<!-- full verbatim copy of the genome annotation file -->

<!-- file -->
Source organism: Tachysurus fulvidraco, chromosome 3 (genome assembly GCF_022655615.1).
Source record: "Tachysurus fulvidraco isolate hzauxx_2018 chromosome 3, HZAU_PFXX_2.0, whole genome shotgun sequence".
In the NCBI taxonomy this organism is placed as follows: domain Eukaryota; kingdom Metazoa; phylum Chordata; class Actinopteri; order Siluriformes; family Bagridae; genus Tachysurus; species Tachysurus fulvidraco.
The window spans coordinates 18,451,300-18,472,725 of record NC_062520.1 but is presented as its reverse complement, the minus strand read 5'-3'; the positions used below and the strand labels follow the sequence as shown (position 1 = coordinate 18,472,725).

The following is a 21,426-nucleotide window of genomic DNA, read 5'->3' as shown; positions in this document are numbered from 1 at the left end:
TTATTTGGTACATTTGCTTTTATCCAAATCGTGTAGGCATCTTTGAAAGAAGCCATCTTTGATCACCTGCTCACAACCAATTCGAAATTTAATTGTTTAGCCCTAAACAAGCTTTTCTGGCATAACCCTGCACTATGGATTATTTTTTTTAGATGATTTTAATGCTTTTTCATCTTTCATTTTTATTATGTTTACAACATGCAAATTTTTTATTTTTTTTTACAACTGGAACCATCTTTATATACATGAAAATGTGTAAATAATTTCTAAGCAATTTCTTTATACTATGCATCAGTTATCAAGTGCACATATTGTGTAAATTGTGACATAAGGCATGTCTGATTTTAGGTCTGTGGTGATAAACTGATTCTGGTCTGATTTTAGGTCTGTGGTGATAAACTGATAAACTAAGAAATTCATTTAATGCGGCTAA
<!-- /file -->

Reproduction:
Source organism: Tachysurus fulvidraco, chromosome 3 (genome assembly GCF_022655615.1).
Source record: "Tachysurus fulvidraco isolate hzauxx_2018 chromosome 3, HZAU_PFXX_2.0, whole genome shotgun sequence".
In the NCBI taxonomy this organism is placed as follows: domain Eukaryota; kingdom Metazoa; phylum Chordata; class Actinopteri; order Siluriformes; family Bagridae; genus Tachysurus; species Tachysurus fulvidraco.
The window spans coordinates 18,451,300-18,472,725 of record NC_062520.1 but is presented as its reverse complement, the minus strand read 5'-3'; the positions used below and the strand labels follow the sequence as shown (position 1 = coordinate 18,472,725).

The following is a 21,426-nucleotide window of genomic DNA, read 5'->3' as shown; positions in this document are numbered from 1 at the left end:
TTATTTGGTACATTTGCTTTTATCCAAATCGTGTAGGCATCTTTGAAAGAAGCCATCTTTGATCACCTGCTCACAACCAATTCGAAATTTAATTGTTTAGCCCTAAACAAGCTTTTCTGGCATAACCCTGCACTATGGATTATTTTTTTTAGATGATTTTAATGCTTTTTCATCTTTCATTTTTATTATGTTTACAACATGCAAATTTTTTATTTTTTTTTACAACTGGAACCATCTTTATATACATGAAAATGTGTAAATAATTTCTAAGCAATTTCTTTATACTATGCATCAGTTATCAAGTGCACATATTGTGTAAATTGTGACATAAGGCATGTCTGATTTTAGGTCTGTGGTGATAAACTGATTCTGGTCTGATTTTAGGTCTGTGGTGATAAACTGATAAACTAAGAAATTCATTTAATGCGGCTAA